Google dropped another bombshell early this month, announcing that Google Product Search will be transitioning to a paid model. Up until now, merchants have been able to submit products and product data feeds at no expense, enjoying the free traffic to their sites. The new program will be called “Google Shopping” and is the evolution […]
Google dropped another bombshell early this month, announcing that Google Product Search will be transitioning to a paid model. Up until now, merchants have been able to submit products and product data feeds at no expense, enjoying the free traffic to their sites. The new program will be called “Google Shopping” and is the evolution of “Google Product Listing Ads”, more commonly referred to as the Google PLA system.
Merchants have just a few months to decide whether or not to transition to the new model. Google hasn’t released an official date, but they say Google Shopping will launch sometime around the end of summer 2012, possibly as late as Oct 2012. In the meantime, merchants who sign up before August 15th are being offered a 10% monthly credit towards their monthly Product Listing Ad spend which will be effective through the end of the year. Existing merchants are also eligible for a $100 Adwords credit to apply towards Product Listing Ads.
Is a Paid Inclusion Model Good or Bad for Merchants and Consumers?
There are two schools of thought on this new development. First, that many small businesses will simply be forced out of the search results, unable to compete with the big players. This represents another move away from small business and further embracing of large corporations. Critics of Google believe that the playing field is becoming increasingly skewed towards big money, making the barrier to entry still higher for the little guy. On the other hand, Google will have us believe that the move represents an effort on their part to deliver higher quality search results and a better user experience.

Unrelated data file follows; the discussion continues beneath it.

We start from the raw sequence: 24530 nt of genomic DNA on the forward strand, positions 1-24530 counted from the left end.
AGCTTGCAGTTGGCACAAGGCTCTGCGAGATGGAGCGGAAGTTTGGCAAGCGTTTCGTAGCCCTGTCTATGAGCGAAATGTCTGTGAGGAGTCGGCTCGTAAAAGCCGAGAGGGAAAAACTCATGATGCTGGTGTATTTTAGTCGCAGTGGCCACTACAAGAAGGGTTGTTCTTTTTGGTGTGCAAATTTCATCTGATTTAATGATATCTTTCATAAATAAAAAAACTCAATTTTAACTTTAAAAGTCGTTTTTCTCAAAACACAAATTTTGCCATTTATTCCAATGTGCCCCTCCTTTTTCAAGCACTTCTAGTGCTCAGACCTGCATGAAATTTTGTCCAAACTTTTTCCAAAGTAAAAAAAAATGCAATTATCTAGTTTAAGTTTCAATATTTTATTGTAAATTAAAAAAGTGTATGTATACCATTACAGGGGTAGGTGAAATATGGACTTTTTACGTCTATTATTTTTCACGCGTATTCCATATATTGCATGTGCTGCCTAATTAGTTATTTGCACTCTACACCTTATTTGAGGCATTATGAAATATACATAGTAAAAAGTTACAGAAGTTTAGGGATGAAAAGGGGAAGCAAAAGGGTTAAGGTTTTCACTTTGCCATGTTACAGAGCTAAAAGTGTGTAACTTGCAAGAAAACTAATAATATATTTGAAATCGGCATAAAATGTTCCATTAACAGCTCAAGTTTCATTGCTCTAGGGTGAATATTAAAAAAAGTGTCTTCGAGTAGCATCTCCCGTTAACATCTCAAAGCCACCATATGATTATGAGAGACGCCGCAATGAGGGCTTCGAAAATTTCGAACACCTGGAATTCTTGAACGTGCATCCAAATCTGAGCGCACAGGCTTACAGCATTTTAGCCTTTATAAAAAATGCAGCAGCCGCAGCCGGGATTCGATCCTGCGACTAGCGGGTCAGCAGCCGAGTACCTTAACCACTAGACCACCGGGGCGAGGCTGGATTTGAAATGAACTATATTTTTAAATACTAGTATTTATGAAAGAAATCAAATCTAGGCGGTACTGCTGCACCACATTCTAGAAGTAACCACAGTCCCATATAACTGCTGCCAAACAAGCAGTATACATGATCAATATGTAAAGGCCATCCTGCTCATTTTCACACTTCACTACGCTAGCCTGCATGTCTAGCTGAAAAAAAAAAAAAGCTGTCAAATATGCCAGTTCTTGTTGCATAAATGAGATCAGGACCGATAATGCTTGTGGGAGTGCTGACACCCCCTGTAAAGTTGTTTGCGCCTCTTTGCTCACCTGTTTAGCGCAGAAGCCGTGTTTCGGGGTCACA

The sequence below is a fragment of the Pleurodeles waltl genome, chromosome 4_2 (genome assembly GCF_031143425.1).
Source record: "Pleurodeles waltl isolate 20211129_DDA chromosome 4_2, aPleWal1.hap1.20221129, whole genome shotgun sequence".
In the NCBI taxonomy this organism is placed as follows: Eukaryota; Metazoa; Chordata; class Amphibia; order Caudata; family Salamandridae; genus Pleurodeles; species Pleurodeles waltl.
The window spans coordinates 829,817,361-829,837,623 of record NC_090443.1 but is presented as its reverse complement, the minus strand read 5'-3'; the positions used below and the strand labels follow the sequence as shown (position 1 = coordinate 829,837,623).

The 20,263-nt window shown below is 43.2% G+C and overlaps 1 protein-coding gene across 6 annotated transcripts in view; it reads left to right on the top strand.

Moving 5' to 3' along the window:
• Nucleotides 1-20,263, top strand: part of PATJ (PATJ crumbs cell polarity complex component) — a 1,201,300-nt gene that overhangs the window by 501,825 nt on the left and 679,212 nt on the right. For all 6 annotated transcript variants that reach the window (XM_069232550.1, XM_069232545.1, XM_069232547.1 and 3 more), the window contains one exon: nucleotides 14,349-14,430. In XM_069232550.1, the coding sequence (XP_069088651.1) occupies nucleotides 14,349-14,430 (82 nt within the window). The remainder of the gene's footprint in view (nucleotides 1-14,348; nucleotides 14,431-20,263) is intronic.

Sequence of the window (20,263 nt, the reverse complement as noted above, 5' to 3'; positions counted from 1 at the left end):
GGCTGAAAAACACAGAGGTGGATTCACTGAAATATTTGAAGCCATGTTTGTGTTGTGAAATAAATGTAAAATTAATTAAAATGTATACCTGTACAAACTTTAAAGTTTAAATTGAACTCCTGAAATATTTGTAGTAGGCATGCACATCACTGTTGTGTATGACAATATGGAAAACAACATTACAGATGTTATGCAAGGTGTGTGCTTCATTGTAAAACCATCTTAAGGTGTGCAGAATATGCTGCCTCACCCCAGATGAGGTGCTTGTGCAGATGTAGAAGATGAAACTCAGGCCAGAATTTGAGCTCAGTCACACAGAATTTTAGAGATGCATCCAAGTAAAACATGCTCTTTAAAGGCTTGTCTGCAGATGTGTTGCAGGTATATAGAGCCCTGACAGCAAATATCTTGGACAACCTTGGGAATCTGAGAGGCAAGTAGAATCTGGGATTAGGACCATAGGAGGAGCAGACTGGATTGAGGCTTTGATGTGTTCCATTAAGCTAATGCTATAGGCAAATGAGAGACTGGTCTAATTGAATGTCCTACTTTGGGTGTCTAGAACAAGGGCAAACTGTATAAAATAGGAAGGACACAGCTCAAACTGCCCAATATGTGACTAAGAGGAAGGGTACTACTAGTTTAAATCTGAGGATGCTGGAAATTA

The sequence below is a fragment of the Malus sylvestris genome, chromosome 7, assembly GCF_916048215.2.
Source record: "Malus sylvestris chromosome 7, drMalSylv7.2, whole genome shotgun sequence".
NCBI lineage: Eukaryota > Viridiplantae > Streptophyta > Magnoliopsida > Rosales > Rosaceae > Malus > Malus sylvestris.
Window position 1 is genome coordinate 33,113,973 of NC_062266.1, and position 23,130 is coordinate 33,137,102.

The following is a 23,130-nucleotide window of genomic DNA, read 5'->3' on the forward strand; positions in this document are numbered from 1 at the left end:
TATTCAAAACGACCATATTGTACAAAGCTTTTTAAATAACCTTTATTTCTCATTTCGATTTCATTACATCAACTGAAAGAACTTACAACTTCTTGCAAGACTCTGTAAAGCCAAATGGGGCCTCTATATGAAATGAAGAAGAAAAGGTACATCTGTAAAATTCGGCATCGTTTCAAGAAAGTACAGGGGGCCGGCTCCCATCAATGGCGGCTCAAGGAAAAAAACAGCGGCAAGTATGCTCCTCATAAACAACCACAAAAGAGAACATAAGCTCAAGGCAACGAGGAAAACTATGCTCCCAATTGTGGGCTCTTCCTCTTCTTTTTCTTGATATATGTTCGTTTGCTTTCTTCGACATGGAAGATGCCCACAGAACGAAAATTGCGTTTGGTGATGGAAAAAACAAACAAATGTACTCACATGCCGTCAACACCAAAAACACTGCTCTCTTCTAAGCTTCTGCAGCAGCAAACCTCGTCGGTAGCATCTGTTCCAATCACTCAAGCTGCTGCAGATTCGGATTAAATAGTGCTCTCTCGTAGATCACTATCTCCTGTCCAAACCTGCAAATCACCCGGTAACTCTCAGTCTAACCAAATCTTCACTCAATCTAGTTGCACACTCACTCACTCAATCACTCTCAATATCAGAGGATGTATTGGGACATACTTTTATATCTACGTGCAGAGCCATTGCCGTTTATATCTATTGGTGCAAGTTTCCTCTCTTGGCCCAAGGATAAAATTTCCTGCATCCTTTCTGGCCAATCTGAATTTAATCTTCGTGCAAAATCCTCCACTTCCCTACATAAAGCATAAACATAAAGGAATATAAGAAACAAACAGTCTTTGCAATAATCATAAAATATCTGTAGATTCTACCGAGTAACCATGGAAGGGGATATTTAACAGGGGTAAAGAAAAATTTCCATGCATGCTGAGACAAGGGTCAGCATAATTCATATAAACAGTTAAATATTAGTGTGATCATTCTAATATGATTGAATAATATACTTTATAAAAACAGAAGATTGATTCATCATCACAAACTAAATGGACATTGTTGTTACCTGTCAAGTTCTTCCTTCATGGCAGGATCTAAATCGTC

The move to a “paid inclusion” model seems contrary to statements released by Google in 2004 regarding their flagship product search feature “Froogle”:
“Because we do not charge merchants for inclusion in Froogle, our users can browse product categories or conduct product searches with confidence that the results we provide are relevant and unbiased.”
Since then, Google has clearly reversed its stance. However, they argue that the definition of “paid inclusion” doesn’t apply to Google shopping because there is a clear differentiation between the organic results and the paid listings. However, Danny Sullivan of Search Engine Land disagrees citing that:
“Paid inclusion has been historically used to describe when people pay to appear in a search engine’s results but without any guarantee of prominent placement. What’s happening with Google Shopping is classic, textbook paid inclusion.”
His position is supported by the US Federal Trade Commission’s own definition of paid inclusion:
“Paid inclusion can take many forms. Examples of paid inclusion include programs where the only sites listed are those that have paid; where paid sites are intermingled among non-paid sites; and where companies pay to have their Web sites or URLs reviewed more quickly, or for more frequent spidering of their Web sites or URLs, or for the review or inclusion of deeper levels of their Web sites, than is the case with non-paid sites.”
The Future of Online Shopping
Whatever your position, The volume of online shopping traffic is simply staggering and for those that opt into the new paid model, the competition will narrow as those that choose not to participate get peeled off. There are still hundreds of free options for merchants who want to submit their products and product data feeds including Bing Shopping and theFind.com.